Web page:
Divorce is the legal procedure which dissolves a marriage between two people who are legally married. After a divorce is finalized, each party may remarry if they choose to do so. A divorce decree is a final ruling from a court which provides a judgment and order making the termination of the marriage official.
Every divorce decree will be different, as it will be based upon the unique facts and circumstances of the case. The general purpose of a divorce degree is to outline the rights and duties of each party, as well as to provide instructions regarding child custody and division of property when applicable.
A divorce decree is important because the divorce process will not be complete until the decree is issued. What this means is that a person’s status as either married or divorced will not be changed or finalized until the divorce decree is ordered.
Divorce proceedings which are not yet concluded may affect many different areas of a person’s life, including:
- Property possession;
- Taxes; and
- Employment benefits.
A divorce decree generally addresses issues such as:
- Division of property between the divorcing parties;
- Spousal support or alimony;
- Issues associated with children when applicable, including:
- support; and
- visitation; and
- The financial obligations of each party. An example of this would be whether debts are to be paid by one or both of the parties.
In addition to these legal issues, a divorce decree will contain basic information regarding the case including:
- The names of the parties;
- The effective date of the divorce decree; and
- The case number.
This information can be helpful when attempting to locate records of the divorce in the future, which are generally kept by the local county records office. A divorce record provides evidence that the people were married, and that they have legally and officially terminated that marriage. A divorce record may also be referred to as a marriage dissolution certificate.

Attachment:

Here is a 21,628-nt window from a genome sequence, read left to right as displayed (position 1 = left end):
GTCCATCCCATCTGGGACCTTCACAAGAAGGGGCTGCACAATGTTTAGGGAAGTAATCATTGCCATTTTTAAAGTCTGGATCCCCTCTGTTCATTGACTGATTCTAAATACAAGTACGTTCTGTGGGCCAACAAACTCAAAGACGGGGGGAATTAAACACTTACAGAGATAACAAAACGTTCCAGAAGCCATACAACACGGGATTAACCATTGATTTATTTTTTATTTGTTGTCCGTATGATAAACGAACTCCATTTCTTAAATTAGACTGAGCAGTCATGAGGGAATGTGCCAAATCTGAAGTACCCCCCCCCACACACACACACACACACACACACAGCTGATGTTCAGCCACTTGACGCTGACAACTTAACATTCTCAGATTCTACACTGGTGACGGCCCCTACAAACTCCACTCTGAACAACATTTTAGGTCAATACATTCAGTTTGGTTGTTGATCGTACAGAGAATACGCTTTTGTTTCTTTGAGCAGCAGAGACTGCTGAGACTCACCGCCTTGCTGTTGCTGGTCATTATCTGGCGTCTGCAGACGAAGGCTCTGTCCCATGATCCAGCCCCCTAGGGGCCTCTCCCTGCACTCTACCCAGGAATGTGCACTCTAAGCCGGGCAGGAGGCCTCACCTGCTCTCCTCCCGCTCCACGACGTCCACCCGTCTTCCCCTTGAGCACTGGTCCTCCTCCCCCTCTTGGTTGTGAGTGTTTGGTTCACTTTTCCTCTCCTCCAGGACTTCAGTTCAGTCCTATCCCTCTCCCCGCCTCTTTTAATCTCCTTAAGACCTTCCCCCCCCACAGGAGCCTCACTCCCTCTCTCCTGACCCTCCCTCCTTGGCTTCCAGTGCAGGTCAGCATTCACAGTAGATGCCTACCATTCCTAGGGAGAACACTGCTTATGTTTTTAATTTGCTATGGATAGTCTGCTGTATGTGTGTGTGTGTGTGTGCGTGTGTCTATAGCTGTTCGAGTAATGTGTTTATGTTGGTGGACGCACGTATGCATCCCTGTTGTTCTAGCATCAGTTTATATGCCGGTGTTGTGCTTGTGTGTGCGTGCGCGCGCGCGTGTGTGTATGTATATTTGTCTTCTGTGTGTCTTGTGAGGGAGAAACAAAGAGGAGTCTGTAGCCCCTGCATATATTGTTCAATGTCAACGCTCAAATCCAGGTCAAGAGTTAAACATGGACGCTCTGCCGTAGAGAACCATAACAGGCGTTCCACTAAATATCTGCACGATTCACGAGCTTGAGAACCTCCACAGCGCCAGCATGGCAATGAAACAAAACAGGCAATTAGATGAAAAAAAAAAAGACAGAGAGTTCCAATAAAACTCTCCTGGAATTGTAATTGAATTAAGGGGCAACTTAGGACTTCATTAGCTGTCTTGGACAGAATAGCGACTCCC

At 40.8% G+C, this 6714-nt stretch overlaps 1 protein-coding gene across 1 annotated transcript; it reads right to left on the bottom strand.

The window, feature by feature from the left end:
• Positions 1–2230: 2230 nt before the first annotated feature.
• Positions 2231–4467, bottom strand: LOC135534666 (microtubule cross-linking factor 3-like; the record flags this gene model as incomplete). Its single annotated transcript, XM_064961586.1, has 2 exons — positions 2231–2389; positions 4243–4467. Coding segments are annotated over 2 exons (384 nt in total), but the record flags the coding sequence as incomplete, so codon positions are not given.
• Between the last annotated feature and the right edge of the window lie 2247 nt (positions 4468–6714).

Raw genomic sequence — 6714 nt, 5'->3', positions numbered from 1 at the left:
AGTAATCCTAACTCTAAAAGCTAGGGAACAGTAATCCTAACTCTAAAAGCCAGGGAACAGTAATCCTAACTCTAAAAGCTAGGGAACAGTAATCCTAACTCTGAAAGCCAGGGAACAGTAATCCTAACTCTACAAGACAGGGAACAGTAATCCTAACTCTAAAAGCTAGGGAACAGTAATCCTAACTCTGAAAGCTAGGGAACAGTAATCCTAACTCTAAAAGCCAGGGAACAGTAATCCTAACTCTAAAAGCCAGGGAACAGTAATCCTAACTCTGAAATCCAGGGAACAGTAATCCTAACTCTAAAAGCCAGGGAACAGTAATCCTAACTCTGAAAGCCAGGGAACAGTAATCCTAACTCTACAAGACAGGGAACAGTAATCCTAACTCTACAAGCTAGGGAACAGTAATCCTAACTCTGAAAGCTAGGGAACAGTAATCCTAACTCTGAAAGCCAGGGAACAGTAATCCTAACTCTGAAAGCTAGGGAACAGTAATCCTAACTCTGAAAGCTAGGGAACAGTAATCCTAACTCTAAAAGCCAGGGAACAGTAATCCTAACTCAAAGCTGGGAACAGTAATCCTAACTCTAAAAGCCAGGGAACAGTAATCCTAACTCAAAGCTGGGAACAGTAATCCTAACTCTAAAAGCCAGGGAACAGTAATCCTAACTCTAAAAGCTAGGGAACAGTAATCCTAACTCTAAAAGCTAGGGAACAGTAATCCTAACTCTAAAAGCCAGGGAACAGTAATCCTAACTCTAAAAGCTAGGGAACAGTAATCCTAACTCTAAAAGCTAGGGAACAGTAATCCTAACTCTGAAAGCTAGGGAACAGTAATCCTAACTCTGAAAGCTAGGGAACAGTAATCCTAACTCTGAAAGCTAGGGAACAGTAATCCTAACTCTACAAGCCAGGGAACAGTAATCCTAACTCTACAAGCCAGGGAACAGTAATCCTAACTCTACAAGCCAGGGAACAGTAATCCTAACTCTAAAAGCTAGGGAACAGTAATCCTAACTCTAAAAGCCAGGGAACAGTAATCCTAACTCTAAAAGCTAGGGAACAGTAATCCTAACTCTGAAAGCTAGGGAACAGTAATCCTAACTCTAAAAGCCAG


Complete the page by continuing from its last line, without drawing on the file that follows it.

A divorce record may be official, meaning that it can be accessed from state records for a fee. Divorce records may also be indexed, which means that they are accessible through various websites or organizations. A divorce record can generally be obtained at the county court where the divorce was filed. If the record is not available there, it may be obtained at the local recorder’s office.
How Do I Return To My Former Last Name After A Divorce?
A legal name change is the legal process which allows a person to legally change their name, meaning that they will be allowed to use their new name on official documents. The legal name change process exists so that a person may preserve their constitutional right to change their name, while at the same time doing it in such a manner that is recognized by the law.
If a person changes their name in a way that is considered to be illegal or unofficial, they could face considerably serious legal consequences. Examples include criminal charges such as:
- Identity theft; and
- Tax evasion.
In most states, you can request the judge who is addressing your divorce to include a formal order restoring your former or birth name in the divorce decree. The order in the divorce decree is sufficient as official documentation of a legal name change. However, you should obtain certified copies of the order as proof of the name change, which can generally be arranged through the court’s clerk.
Additionally, you will need to complete and file name-change forms for:
- Social Security;
- IRS 8822;
- United States Passport; and
- Your state driver’s license.
After filing these forms, you must also submit documents to all of your creditors such as:
- Credit cards; and
- Insurance providers.